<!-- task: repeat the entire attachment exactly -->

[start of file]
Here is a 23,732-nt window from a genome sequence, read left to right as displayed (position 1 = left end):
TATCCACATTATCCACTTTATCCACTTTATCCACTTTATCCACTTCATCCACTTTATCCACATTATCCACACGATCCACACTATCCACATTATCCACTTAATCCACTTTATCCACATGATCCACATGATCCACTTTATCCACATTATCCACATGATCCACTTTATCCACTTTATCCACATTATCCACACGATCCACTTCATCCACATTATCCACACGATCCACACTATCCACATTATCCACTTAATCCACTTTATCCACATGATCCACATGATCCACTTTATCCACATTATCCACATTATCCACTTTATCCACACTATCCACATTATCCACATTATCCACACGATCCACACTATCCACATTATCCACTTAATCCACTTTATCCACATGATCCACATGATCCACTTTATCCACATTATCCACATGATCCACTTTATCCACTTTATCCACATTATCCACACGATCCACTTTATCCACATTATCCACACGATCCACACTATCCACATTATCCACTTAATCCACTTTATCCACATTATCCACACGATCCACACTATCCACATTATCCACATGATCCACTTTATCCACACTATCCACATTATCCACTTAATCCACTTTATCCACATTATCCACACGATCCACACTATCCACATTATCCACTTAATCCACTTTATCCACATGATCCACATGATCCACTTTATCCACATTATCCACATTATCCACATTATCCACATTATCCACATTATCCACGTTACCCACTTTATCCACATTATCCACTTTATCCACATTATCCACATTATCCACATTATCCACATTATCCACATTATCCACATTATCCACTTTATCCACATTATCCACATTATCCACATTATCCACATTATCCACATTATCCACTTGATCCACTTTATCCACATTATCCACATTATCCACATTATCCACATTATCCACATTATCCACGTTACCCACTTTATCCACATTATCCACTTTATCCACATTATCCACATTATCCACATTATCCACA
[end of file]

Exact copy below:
Here is a 23,732-nt window from a genome sequence, read left to right as displayed (position 1 = left end):
TATCCACATTATCCACTTTATCCACTTTATCCACTTTATCCACTTCATCCACTTTATCCACATTATCCACACGATCCACACTATCCACATTATCCACTTAATCCACTTTATCCACATGATCCACATGATCCACTTTATCCACATTATCCACATGATCCACTTTATCCACTTTATCCACATTATCCACACGATCCACTTCATCCACATTATCCACACGATCCACACTATCCACATTATCCACTTAATCCACTTTATCCACATGATCCACATGATCCACTTTATCCACATTATCCACATTATCCACTTTATCCACACTATCCACATTATCCACATTATCCACACGATCCACACTATCCACATTATCCACTTAATCCACTTTATCCACATGATCCACATGATCCACTTTATCCACATTATCCACATGATCCACTTTATCCACTTTATCCACATTATCCACACGATCCACTTTATCCACATTATCCACACGATCCACACTATCCACATTATCCACTTAATCCACTTTATCCACATTATCCACACGATCCACACTATCCACATTATCCACATGATCCACTTTATCCACACTATCCACATTATCCACTTAATCCACTTTATCCACATTATCCACACGATCCACACTATCCACATTATCCACTTAATCCACTTTATCCACATGATCCACATGATCCACTTTATCCACATTATCCACATTATCCACATTATCCACATTATCCACATTATCCACGTTACCCACTTTATCCACATTATCCACTTTATCCACATTATCCACATTATCCACATTATCCACATTATCCACATTATCCACATTATCCACTTTATCCACATTATCCACATTATCCACATTATCCACATTATCCACATTATCCACTTGATCCACTTTATCCACATTATCCACATTATCCACATTATCCACATTATCCACATTATCCACGTTACCCACTTTATCCACATTATCCACTTTATCCACATTATCCACATTATCCACATTATCCACA